In Switzerland, MRI is used mainly in emergency cases for brain and spine imaging. In body imaging, MRI usually is limited to pregnant patients. In 2014, 33% of Switzerland’s hospitals had a specific protocol for running MRI during the on-call periods.
ESR: Is teleradiology an issue in emergency radiology? If yes, how so, and how often is it used?
PAP: Teleradiology is important in the emergency room; it is used in the vast majority of hospitals in our country. However, there is wide variation in how this technology is used. In small, peripheral hospitals with a limited number of emergency patients and a small radiology team, teleradiology is used to centralise image interpretation for many hospitals by a single on-call radiologist and thus maximise resources. In larger centres, teleradiology is used mainly by the radiology resident on call in the emergency department to send images for expert advice from an attending radiologist, who is on call at home.
ESR: Are emergency radiologists active anywhere other than emergency departments? Do they have other non-emergency roles, or other emergency roles in other departments?
PAP: There is a large variation in the organisation of emergency radiology throughout the country, and there is no nationwide standardisation. In some large university centres, emergency radiologists are dedicated mainly to emergency radiology: this is the situation in 47% of medical institutions in our country, based on a 2014 survey. Occasionally, they can lend a hand to fill in for a colleague in other radiological specialties, or to lead a meeting in general radiology. In smaller hospitals, emergency radiologists are members of the general radiological team (the situation in 53% of our hospitals); they are trained in multiple disciplines, and therefore work as radiologists in general radiology, as well. Emergency radiologists are generally not involved in non-radiological departments.
ESR: Do you have direct contact with patients and if yes, what does it entail?
PAP: A direct contact between the radiologist and the patients, especially for ultrasound and CT imaging, is important in emergency radiology, especially in critical situations. This contact, which can be simple and brief, usually is established when the patient arrives in the examination room. It has two main purposes: first, to reassure and comfort the patient; and second, it gives important information to the radiologist about the patient’s general condition. This is helpful for the interpretation of the examination. Thus, the radiologist will be able to focus his attention on the main problem, rather than being disturbed by distracting findings without connection to the acute condition. Residents are taught that their radiological findings should match with their personal evaluation of the patient. For instance, a normal brain CT in a very dizzy patient points to a possible misinterpretation, while the same CT interpretation would be more reliable if the patient has recovered a normal alertness.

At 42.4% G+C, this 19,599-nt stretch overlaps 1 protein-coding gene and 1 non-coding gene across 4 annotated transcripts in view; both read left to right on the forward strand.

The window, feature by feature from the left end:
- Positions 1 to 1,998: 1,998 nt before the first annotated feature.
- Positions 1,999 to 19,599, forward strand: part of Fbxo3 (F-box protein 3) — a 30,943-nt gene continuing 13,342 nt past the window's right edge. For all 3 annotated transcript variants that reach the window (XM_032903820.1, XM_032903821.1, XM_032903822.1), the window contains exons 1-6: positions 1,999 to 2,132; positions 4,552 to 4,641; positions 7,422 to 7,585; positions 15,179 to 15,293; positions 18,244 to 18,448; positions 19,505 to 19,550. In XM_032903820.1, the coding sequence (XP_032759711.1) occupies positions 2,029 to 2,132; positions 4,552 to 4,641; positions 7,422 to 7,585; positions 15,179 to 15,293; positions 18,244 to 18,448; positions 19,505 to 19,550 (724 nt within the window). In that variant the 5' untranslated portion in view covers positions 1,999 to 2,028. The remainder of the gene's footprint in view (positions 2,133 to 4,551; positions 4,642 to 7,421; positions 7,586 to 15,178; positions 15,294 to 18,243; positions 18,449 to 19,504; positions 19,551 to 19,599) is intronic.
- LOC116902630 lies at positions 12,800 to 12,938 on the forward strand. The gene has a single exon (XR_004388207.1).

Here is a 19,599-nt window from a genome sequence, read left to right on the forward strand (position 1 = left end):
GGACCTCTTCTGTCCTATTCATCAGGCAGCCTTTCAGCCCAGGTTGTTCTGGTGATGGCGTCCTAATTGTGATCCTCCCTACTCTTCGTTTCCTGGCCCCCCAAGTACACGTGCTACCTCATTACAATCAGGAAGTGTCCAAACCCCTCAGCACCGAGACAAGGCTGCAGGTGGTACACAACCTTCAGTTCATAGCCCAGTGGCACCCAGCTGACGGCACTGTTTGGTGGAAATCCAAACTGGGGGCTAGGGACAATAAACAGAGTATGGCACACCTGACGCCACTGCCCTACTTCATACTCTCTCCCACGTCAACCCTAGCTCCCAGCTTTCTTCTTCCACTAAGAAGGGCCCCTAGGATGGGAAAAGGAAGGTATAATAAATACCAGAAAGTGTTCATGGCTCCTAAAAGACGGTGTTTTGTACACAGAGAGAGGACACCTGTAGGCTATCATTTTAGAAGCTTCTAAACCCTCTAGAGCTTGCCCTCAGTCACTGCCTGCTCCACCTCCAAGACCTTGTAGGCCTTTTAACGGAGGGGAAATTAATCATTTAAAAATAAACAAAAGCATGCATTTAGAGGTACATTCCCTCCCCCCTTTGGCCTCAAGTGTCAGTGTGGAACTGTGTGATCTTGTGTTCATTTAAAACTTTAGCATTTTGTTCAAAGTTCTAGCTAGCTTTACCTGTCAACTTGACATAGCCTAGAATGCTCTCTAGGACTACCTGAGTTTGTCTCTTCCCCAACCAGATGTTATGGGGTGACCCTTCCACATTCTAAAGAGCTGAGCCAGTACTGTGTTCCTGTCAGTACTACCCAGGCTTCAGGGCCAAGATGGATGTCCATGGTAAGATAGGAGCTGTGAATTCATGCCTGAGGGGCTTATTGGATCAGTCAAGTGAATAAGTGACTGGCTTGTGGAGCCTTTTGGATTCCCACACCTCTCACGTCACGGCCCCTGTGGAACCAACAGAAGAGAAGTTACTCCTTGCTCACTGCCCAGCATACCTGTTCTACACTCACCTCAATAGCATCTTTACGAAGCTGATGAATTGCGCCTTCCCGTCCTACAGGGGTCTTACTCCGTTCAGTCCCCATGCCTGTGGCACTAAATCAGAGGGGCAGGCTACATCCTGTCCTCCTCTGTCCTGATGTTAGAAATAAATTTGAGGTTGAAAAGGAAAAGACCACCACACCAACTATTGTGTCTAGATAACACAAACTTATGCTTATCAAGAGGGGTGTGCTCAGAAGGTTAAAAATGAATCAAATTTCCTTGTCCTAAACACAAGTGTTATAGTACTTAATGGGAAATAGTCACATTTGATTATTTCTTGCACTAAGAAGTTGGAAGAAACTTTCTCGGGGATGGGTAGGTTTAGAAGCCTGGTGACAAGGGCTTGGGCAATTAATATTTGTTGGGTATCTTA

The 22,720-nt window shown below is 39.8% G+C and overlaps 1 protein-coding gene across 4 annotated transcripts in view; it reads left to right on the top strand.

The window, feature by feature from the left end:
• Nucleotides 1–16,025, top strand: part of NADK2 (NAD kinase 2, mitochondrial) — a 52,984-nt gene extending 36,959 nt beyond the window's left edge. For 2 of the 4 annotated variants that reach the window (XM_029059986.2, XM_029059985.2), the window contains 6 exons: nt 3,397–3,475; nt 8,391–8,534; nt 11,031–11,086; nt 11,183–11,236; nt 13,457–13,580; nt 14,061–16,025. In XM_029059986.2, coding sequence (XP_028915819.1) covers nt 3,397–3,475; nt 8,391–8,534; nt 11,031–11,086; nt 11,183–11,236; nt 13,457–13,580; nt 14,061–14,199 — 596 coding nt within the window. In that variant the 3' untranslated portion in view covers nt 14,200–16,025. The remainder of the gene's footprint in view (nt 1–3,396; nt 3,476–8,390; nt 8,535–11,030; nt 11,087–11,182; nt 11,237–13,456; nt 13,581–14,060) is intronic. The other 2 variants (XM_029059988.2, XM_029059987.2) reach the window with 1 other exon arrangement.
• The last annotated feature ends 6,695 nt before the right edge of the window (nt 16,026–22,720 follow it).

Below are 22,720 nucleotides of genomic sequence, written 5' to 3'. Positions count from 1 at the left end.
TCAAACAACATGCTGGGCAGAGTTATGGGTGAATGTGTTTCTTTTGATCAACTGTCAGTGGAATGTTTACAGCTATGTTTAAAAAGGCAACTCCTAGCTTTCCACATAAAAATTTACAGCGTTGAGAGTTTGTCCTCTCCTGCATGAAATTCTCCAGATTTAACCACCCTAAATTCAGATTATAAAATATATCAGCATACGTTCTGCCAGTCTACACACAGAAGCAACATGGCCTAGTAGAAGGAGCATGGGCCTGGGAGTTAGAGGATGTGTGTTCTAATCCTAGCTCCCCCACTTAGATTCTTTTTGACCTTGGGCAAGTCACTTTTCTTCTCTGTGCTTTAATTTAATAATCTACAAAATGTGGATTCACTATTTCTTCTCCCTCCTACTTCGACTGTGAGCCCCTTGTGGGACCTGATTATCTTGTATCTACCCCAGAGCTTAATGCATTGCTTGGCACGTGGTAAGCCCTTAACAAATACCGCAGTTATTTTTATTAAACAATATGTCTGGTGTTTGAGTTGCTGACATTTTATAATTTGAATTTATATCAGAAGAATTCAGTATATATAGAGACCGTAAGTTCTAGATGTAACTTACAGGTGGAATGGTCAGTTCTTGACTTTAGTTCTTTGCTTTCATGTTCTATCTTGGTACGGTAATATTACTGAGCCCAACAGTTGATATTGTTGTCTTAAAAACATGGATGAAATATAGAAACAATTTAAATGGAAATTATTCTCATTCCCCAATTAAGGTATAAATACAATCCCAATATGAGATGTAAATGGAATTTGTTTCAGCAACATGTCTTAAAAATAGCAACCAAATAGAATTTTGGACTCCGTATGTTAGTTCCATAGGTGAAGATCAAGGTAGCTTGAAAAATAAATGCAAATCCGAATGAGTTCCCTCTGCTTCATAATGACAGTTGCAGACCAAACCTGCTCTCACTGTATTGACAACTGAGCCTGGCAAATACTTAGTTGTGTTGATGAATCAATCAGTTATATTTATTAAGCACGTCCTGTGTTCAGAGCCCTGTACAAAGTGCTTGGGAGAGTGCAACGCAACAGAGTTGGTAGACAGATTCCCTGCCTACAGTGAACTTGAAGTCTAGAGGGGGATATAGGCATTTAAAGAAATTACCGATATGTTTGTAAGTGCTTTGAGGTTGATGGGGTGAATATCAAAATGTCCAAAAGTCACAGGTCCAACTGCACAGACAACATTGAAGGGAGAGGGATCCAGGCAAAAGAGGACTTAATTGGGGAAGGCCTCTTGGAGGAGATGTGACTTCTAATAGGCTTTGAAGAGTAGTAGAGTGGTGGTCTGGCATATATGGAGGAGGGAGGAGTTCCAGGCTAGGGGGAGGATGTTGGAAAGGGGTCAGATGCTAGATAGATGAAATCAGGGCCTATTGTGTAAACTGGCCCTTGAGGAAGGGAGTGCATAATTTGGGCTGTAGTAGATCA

ESR: How are radiologists in your country trained in emergency radiology? Is emergency radiology a recognised specialty in your country?
PAP: There is no standardised training in emergency radiology in Switzerland. Every hospital has its own training programme. In 2014, 40% of our hospitals had a radiology unit specifically dedicated to emergency radiology where residents could be trained specifically in this field under the supervision of an attending emergency radiologist. The Swiss Society of Radiology (SGR-SSR) often organises focused sessions about emergency radiology during its annual meeting. Every year since 2015, the Swiss Society of Emergency Radiology (SSER) organises a national symposium dedicated to emergency radiology.
Emergency radiology is not recognised officially as a radiology subspecialty in our country (e.g. there’s no specific curriculum). However, our national society of radiology supports and nurtures its development.
Prof. Pierre-Alexandre Poletti is currently in charge of the emergency radiology unit and vice-chairman of the radiology service at the University Hospital of Geneva in Geneva, Switzerland.
After completion of his radiology boards in Geneva in 1999, he obtained a fellowship in emergency radiology at the Baltimore Shock Trauma Center at the University of Maryland in Baltimore, Maryland, United States.
Prof. Poletti is leading a research group on emergency radiology and has authored or co-authored about 100 peer-reviewed publications. He is dedicated to the promotion and development of emergency radiology nationally and internationally; he gives and organises numerous lectures, tutorials and refresher courses at national and international meetings in this field.
He has participated to the foundation of the Swiss Society of Emergency Radiology (SSER), and is currently its president.
Read our interviews with expert emergency radiologists from 29 different countries here.